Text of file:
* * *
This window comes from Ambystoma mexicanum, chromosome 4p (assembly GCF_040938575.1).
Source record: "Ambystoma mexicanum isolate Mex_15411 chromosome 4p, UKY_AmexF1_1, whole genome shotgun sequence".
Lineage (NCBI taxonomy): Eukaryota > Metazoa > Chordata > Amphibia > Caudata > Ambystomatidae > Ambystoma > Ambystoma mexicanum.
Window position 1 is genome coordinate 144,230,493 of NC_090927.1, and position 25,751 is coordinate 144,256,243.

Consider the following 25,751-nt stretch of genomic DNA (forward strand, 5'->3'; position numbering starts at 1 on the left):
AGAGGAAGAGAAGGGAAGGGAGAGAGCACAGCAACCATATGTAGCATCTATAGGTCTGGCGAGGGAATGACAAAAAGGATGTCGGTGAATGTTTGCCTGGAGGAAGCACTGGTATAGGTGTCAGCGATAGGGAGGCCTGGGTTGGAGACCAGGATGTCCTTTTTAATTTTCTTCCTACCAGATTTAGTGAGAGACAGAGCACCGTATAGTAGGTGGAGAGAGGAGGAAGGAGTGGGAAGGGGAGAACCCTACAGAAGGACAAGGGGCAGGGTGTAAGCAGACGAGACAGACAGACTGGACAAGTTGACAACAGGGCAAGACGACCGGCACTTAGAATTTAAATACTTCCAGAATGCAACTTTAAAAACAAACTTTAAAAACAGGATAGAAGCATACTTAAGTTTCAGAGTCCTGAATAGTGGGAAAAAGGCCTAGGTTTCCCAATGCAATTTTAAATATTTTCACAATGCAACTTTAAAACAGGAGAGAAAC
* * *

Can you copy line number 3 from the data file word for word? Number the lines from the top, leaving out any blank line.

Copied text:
Lineage (NCBI taxonomy): Eukaryota > Metazoa > Chordata > Amphibia > Caudata > Ambystomatidae > Ambystoma > Ambystoma mexicanum.